Before Jerry arrived, Eichler Homes had been working with a couple of advertising consultants, one of whom was with a small ad agency. One of them, Jerry recalls, was Ned’s cousin. Their ads were relatively traditional. Ned told Jerry to fire them.

Unlike the prior ad men, Jerry worked in-house for Joe, first at the Eichler Homes’ office on El Camino Real in Palo Alto, then in Palo Alto’s Edgewood Shopping Center, which Eichler built.

One ad played up creativity – how creative Eichler’s architects were in devising “300 plans,” which a photo illustrated by showing a young girl painting at an easel.

“Something is touching you here,” Jerry says of the ads. “That’s the whole purpose. You can’t do what everybody else does.”

Another ad, with the words “Cheap Dirt, Dirt Cheap,” showed an image not of a house but of a chunk of sod with a flower sprouting from it.

Beneath the photo was Jerry’s copy. “Homes have increased in price! Hardly a debatable statement. Have you ever wondered why? You hear about rising building costs, skyrocketing labor costs. But there’s one that outstrips them all. That’s the cost of land.”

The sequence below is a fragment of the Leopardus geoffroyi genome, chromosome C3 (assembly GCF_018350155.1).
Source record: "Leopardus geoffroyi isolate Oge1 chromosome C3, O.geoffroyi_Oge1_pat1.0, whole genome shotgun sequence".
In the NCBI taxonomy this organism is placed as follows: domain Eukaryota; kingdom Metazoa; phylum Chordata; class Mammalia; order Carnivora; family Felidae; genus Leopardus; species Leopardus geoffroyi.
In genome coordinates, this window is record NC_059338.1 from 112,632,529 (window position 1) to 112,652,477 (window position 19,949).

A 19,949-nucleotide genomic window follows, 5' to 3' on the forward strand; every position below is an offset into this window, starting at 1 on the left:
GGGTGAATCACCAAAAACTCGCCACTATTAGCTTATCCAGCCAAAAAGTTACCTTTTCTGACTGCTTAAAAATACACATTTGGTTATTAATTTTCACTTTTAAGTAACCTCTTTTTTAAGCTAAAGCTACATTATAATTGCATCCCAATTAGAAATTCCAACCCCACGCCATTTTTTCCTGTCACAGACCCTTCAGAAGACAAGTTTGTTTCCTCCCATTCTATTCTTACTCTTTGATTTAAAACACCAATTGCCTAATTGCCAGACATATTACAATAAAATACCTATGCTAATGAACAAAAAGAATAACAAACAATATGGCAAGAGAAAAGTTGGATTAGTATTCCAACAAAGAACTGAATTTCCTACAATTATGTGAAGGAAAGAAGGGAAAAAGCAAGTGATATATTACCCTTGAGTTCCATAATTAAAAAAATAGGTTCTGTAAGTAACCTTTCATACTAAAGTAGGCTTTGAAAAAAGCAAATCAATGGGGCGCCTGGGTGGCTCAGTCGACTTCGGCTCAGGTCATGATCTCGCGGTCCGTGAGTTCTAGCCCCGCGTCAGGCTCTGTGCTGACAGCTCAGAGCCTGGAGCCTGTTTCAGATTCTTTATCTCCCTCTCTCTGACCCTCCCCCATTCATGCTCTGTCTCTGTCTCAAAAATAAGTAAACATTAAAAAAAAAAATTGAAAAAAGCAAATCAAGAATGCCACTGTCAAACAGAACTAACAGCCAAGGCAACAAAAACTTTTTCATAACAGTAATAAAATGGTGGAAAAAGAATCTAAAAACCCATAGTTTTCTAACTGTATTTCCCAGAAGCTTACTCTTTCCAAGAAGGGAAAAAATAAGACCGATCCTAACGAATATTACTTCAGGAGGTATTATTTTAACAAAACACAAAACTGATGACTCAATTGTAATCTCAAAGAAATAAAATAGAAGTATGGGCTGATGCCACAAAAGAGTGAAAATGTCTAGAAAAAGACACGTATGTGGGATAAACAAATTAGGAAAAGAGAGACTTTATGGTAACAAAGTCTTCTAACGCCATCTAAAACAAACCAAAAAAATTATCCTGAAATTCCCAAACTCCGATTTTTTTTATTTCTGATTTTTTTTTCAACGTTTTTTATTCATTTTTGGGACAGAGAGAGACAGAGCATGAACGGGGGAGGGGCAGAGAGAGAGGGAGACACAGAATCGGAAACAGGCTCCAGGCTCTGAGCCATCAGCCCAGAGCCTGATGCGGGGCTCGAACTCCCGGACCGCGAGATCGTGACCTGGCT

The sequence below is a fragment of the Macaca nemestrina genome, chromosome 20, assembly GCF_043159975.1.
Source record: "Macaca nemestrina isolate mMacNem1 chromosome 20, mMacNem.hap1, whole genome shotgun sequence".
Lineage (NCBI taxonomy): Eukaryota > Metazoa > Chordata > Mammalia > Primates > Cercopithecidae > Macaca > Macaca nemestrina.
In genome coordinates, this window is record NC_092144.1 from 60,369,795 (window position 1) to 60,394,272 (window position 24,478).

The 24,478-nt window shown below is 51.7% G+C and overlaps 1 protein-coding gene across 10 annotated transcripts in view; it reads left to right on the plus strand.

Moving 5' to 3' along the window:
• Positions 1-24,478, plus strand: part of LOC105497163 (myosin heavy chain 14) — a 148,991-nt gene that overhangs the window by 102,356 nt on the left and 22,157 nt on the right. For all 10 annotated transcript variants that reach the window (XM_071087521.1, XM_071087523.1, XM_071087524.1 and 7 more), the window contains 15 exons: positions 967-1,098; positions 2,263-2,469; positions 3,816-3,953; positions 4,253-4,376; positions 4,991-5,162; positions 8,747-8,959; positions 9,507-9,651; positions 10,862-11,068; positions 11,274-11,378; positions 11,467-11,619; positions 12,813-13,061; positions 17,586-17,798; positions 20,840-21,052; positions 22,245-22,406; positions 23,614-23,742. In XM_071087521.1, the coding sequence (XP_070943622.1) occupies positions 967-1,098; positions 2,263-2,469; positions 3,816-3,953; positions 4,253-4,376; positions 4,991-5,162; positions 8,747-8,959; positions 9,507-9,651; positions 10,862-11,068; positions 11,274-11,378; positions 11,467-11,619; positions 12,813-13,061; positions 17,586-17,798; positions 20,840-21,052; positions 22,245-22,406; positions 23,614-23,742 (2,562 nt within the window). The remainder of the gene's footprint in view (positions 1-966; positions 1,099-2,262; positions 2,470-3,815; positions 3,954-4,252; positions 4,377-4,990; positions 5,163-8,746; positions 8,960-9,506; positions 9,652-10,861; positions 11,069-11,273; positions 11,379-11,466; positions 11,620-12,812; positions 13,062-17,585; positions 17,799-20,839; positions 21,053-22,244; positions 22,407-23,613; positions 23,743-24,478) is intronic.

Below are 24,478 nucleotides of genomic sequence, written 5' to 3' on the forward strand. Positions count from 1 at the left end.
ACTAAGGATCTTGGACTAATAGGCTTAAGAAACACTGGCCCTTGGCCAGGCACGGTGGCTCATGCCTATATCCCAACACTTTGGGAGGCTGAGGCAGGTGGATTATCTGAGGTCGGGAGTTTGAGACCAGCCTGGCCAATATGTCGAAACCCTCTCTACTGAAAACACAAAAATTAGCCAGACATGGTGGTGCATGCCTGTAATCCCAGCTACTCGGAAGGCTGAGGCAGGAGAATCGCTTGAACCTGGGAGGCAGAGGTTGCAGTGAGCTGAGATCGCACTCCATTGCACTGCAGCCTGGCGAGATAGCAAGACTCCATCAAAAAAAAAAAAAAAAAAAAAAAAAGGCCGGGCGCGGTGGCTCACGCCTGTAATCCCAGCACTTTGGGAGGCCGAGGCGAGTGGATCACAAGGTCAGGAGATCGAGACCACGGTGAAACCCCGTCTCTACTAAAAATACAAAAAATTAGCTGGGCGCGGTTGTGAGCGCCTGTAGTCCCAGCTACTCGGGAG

The copy goes on to say that Eichler bought land in San Jose’s Willow Glen four years ago – before prices rose. “That’s why they’re priced at $21,950 to $24,950.”

The ad worked, Jerry says – and won 'month’s honors' in the marketing paper Ad-News & Views.

“To take up so much space in an ad for homes with a picture having nothing, at first glance, to do with houses is seemingly dangerous practice...if you use run-of-the-mill ads as a guide,” the editors wrote.

Yet, “the ad stands head and shoulders above the ordinary.” The magazine praises the photo as something “few readers would pass...by. Few would not stop to find out about that chunk of dirt.”

“We lift our spades to Eichler homes this month.”

Next week we conclude our discussion with Jerry Grantz about the world of Eichler Homes advertising and marketing – and we learn about the one ad that caught Joe’s attention -- and caused him to fume.

A home in the Fairhills subdivision in Orange County, where Jerry arranged to place sales billboards when the subdivision was new.

Keep in touch with the Eichler Network. SUBSCRIBE to our free e-newsletter